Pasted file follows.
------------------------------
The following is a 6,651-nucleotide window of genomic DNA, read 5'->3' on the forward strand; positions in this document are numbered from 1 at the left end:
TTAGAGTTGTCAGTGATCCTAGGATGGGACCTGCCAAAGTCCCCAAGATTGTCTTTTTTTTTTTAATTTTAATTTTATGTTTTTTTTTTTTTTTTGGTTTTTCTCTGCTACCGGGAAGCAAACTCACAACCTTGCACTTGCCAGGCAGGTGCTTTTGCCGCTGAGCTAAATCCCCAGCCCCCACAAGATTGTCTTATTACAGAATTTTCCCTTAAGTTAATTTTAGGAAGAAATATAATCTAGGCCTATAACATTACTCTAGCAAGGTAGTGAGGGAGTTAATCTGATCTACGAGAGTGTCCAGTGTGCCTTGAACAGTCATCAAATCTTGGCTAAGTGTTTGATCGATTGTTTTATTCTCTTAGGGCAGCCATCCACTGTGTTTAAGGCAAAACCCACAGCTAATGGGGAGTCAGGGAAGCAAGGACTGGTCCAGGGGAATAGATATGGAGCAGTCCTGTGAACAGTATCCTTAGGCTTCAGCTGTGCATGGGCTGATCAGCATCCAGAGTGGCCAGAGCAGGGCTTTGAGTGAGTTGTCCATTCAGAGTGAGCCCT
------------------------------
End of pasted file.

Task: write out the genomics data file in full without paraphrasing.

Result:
The following is a 6,651-nucleotide window of genomic DNA, read 5'->3' on the forward strand; positions in this document are numbered from 1 at the left end:
TTAGAGTTGTCAGTGATCCTAGGATGGGACCTGCCAAAGTCCCCAAGATTGTCTTTTTTTTTTTAATTTTAATTTTATGTTTTTTTTTTTTTTTTGGTTTTTCTCTGCTACCGGGAAGCAAACTCACAACCTTGCACTTGCCAGGCAGGTGCTTTTGCCGCTGAGCTAAATCCCCAGCCCCCACAAGATTGTCTTATTACAGAATTTTCCCTTAAGTTAATTTTAGGAAGAAATATAATCTAGGCCTATAACATTACTCTAGCAAGGTAGTGAGGGAGTTAATCTGATCTACGAGAGTGTCCAGTGTGCCTTGAACAGTCATCAAATCTTGGCTAAGTGTTTGATCGATTGTTTTATTCTCTTAGGGCAGCCATCCACTGTGTTTAAGGCAAAACCCACAGCTAATGGGGAGTCAGGGAAGCAAGGACTGGTCCAGGGGAATAGATATGGAGCAGTCCTGTGAACAGTATCCTTAGGCTTCAGCTGTGCATGGGCTGATCAGCATCCAGAGTGGCCAGAGCAGGGCTTTGAGTGAGTTGTCCATTCAGAGTGAGCCCT